The landscape of Ryan’s television career also underwent changes. ‘Street Customs’ metamorphosed into ‘Inside West Coast Customs’. A noteworthy incident from this period was a controversial publicity stunt orchestrated with rapper will.i.am in 2012, in which will.i.am’s DeLorean, customized by WCC at a cost of $700,000, was stolen. In 2017, the television show made its return to Velocity, getting renewed in early 2018.
However, with recognition comes scrutiny. Reports have surfaced concerning underpayment issues at WCC. In 2014, a U.S. Department of Labor investigation found WCC in violation of the Fair Labor Standards Act for not paying proper wages and maintaining records. Faced with legal action, Friedlinghaus opted to pay a fine totaling $174,422, covering back wages and penalties. Following the settlement, it was confirmed that WCC corrected its violations and is now compliant. Despite these controversies, Ryan lives happily in California with his wife Meagan Friedlinghaus. He and his wife are parents to two sons — Dylan Friedlinghaus and Ryan Friedlinghaus Jr.
Where is Quinton Q Dodson Now?
As the sales manager for West Coast Customs, Quinton was integral to both the show and the workshop’s operations. His camaraderie with Ryan Friedlinghaus, the genius behind WCC, captivated viewers. But as three seasons rolled by, Dodson felt it was time to shift gears and explore new horizons. His path post ‘Pimp My Ride’ illustrates a relentless pursuit of passion, irrespective of the domain.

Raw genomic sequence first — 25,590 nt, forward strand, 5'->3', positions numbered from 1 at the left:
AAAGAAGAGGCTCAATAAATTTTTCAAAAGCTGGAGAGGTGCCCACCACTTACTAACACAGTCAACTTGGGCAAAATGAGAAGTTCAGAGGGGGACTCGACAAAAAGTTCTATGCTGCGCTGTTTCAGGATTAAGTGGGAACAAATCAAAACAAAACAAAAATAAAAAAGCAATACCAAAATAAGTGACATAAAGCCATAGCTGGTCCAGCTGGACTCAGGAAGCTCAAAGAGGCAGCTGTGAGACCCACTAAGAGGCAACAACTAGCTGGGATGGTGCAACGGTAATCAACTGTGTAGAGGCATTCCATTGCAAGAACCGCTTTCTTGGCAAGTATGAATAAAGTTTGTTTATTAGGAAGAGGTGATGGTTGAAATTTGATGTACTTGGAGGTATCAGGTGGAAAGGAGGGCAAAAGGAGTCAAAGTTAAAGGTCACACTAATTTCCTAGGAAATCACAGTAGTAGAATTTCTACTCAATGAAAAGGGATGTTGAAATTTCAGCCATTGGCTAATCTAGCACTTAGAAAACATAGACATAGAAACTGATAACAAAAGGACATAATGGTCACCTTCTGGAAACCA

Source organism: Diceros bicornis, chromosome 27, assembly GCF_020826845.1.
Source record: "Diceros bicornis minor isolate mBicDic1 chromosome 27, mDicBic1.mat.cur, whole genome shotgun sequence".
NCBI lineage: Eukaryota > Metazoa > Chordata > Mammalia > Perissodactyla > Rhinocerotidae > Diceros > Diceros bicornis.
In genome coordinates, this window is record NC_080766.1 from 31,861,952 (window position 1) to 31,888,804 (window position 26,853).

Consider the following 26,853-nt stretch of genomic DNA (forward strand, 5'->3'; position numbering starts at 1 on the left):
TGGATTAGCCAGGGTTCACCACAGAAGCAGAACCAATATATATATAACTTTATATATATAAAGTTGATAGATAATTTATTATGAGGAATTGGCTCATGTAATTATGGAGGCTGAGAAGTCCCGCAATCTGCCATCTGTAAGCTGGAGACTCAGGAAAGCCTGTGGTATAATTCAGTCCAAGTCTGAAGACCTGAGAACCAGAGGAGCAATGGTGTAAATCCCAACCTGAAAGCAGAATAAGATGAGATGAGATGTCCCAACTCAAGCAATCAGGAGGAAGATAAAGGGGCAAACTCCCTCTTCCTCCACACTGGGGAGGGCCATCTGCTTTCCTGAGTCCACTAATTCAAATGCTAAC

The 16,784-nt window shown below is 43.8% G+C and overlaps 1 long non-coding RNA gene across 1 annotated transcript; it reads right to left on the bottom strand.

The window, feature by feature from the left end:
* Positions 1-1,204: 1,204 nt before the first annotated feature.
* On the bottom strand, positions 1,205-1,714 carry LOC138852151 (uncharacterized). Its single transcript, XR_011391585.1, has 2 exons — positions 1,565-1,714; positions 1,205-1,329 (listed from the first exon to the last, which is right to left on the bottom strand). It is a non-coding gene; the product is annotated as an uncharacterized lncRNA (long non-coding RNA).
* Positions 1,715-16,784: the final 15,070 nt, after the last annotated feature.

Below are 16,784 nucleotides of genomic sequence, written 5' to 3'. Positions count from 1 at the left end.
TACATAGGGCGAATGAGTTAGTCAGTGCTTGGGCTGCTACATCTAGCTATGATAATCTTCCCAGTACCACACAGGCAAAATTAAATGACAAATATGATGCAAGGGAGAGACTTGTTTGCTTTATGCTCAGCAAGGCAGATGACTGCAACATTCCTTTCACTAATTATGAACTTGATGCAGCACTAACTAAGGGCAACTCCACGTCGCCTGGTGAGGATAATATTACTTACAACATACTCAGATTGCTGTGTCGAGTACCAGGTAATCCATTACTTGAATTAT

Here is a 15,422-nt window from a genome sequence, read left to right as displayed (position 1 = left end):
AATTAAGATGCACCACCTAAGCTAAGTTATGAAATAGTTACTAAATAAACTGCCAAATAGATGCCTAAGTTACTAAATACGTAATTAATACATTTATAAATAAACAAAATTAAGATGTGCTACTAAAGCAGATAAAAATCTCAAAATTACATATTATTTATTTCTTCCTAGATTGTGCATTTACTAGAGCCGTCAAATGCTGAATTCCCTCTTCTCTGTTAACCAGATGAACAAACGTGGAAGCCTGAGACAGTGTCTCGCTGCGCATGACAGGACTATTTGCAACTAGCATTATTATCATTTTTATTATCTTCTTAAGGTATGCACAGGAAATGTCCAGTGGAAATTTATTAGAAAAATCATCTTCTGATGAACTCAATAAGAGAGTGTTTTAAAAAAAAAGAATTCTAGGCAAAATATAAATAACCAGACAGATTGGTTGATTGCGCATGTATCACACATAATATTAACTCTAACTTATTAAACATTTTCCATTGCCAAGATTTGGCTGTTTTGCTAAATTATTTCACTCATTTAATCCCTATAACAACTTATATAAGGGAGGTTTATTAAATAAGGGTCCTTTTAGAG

After leaving the television limelight, Q made a detour into the realm of media by setting up Qarz Productions in New Orleans, focusing on television and film productions. The venture marked his initial foray into a space distinct from automobiles, yet, it showcased his versatility as an entrepreneur. However, the siren call of the automobile world was inescapable. Q’s stint with Galpin Auto Sports, although brief, was noteworthy. Here, he further honed his skills in the niche domain of VIP sales, forging valuable relations across the industry. Simultaneously, he pursued his passion project – the Q Venom. This ambitious endeavor aimed at transforming a 2013 Shelby Super Snake into a beastly spectacle with a slew of custom upgrades.
A significant turn in his journey was his association with Trion SuperCars in Las Vegas. Taking on the mantle of Technical Facilities Manager, Dodson embraced emerging technologies, from 3D Printing to advanced electrical machines, ensuring that the supercars rolling out were nothing short of masterpieces. In his most recent endeavor, Dodson co-founded HR Headlight Restoration, reflecting his constant drive to innovate in the automotive sector. This initiative, although not as glamorous as customizing luxury cars, resonates with his core belief in pragmatic solutions to everyday problems. Now, Quinton leads a contented life in Los Angeles with his wife and son.